Awareness Raising Activities: Scouts Visit at Archipelagos Institute to Learn About the Unique Environment of Samos and the Aegean Islands
Among the numerous awareness-raising activities we carry out year-round, Archipelagos was happy to host a group of 33 scouts ages 7-11 from Samos, Chios and Leros islands on Tuesday, June 20th.
In the morning, they all attended a lesson on the wildlife of the Aegean and watched animations on the Aegean wildlife, all produced by Archipelagos’ media team. After a round of questions answered by the scientific director of Archipelagos, Anastasia Miliou, the children filed outside for some educational and interactive activities.
There was a presentation about the unique terrestrial animals of the island by researchers Megan Kelly (University of Salford) from the UK and Poorva Shrivastava (Delhi Technological University) from India , where the scouts showed off their wildlife knowledge answering questions about reptiles like the chameleon and whip-snake. Some preserved organisms were on display so the scouts could see some rare species up close.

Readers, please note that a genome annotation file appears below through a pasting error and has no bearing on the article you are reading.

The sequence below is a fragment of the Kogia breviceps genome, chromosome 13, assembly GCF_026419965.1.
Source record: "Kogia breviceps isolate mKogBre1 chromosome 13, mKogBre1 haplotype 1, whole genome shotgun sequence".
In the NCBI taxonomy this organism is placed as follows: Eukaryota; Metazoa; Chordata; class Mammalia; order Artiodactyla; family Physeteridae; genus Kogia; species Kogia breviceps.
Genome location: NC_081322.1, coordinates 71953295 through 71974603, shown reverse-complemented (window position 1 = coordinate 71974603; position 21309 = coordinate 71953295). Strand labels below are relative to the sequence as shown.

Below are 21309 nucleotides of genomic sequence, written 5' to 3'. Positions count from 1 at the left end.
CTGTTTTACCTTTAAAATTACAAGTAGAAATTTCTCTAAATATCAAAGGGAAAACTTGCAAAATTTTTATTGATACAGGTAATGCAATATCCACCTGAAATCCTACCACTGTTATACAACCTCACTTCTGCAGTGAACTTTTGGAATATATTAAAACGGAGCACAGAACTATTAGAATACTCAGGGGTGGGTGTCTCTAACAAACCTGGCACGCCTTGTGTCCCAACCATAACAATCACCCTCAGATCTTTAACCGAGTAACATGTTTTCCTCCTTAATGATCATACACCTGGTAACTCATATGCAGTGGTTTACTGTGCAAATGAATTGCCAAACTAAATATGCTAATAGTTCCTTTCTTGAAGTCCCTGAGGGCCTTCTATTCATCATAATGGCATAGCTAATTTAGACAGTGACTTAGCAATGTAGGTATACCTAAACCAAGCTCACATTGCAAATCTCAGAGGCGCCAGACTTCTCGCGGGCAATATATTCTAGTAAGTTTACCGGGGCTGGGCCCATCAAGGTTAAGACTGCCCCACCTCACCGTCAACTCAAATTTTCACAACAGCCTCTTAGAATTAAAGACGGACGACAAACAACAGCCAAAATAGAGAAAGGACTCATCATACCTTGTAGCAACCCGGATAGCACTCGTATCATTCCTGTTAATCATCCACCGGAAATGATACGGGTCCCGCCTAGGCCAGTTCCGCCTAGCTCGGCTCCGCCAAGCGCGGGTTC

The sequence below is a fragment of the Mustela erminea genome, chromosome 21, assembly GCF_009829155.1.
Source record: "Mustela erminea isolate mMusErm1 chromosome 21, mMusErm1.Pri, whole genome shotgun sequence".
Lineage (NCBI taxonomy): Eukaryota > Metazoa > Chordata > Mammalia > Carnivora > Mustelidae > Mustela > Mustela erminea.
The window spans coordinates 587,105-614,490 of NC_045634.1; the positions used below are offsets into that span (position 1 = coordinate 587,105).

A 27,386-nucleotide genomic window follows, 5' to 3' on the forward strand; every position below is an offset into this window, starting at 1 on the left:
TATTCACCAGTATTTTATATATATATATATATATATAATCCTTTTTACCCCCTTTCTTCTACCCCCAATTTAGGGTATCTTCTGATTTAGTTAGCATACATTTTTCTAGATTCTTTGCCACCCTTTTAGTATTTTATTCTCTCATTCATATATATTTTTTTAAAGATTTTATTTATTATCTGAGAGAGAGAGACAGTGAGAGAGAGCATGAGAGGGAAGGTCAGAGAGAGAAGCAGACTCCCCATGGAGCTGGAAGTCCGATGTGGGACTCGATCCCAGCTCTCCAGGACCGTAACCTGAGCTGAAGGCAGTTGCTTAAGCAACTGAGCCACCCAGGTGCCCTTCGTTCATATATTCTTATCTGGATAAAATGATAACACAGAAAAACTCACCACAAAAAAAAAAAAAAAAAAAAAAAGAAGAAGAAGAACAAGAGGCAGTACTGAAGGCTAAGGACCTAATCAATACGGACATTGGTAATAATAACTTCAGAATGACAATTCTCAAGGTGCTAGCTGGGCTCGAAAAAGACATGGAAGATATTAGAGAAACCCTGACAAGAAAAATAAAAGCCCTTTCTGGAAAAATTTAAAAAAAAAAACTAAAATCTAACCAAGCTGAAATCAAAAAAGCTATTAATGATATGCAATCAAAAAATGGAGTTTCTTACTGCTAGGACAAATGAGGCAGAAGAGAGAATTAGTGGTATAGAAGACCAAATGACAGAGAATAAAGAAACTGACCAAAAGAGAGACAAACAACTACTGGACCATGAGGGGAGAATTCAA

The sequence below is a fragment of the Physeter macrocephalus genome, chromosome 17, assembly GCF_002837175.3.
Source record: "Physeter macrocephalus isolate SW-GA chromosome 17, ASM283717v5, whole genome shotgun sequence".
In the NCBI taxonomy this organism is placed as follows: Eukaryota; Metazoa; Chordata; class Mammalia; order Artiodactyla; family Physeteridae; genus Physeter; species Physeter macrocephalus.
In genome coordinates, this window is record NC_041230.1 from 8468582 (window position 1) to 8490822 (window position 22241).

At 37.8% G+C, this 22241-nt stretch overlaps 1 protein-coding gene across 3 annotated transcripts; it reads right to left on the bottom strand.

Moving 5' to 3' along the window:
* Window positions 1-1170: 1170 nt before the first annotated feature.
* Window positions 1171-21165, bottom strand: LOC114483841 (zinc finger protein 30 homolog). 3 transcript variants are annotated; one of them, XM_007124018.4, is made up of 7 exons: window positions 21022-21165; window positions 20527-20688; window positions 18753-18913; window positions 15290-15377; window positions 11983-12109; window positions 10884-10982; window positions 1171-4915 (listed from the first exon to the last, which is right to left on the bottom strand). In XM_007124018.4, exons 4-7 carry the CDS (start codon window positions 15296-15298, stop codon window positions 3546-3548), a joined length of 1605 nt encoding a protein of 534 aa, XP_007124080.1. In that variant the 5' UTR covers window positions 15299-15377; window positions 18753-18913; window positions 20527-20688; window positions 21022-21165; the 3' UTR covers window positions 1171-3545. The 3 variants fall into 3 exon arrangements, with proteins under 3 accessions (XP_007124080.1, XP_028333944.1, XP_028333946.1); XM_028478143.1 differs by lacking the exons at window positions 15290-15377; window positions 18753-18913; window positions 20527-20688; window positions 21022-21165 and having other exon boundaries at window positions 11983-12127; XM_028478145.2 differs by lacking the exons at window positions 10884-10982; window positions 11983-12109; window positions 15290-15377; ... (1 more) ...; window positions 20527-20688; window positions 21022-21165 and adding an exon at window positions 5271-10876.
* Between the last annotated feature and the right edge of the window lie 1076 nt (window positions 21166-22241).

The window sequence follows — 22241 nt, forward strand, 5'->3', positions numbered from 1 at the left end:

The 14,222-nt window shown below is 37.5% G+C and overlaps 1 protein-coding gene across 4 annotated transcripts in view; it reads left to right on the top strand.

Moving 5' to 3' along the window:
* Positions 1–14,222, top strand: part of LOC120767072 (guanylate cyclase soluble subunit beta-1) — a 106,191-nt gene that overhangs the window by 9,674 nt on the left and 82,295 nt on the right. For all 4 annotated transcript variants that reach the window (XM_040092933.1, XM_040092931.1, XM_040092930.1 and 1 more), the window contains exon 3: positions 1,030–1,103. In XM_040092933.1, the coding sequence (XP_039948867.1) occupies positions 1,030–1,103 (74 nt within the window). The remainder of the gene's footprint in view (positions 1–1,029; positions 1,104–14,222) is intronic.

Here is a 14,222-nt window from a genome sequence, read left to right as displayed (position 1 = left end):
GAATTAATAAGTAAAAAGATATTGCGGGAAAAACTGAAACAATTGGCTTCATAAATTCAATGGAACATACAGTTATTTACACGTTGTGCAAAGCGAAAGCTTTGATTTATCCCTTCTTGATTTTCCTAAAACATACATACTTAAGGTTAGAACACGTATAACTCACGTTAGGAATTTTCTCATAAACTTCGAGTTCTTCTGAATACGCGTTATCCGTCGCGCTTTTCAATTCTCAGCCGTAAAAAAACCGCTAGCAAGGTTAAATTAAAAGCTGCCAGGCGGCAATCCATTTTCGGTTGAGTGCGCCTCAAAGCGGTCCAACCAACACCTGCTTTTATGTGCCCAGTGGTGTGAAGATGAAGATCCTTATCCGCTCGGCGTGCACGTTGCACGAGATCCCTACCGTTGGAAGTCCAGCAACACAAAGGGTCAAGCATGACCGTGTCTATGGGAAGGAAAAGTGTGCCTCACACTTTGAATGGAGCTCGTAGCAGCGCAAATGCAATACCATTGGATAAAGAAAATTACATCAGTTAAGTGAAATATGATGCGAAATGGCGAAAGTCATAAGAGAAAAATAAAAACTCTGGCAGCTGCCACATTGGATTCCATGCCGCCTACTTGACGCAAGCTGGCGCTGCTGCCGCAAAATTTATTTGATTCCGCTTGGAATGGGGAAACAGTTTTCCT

After the terrestrial session, the children walked to our local base beach, where our marine researchers were there to greet them with samples of the local marine life. Archipelagos’ Operations Manager Kleopatra Delaveri and the head of Archipelagos Terrestrial Research Team, Lisa Newth, showed some groups the birds of the area, while Head of Marine Research Valentina Costa had a variety of sea urchins and starfish for the scouts to see. Marine mammal expert Guido Pietroluongo provided the children information about various dolphins and whales, as well as giving them tips about the best way to enjoy nature without disturbing it.
Overall, this was a successful visit which allowed the scouts to better understand the incredible diversity of the North Aegean area. In addition to educating the kids about the unique wildlife here, Archipelagos hoped to spark an interest in the respectful enjoyment about the natural world, as well as develop a passion for the conservation of such life.
Emily Snieckus, University of Maine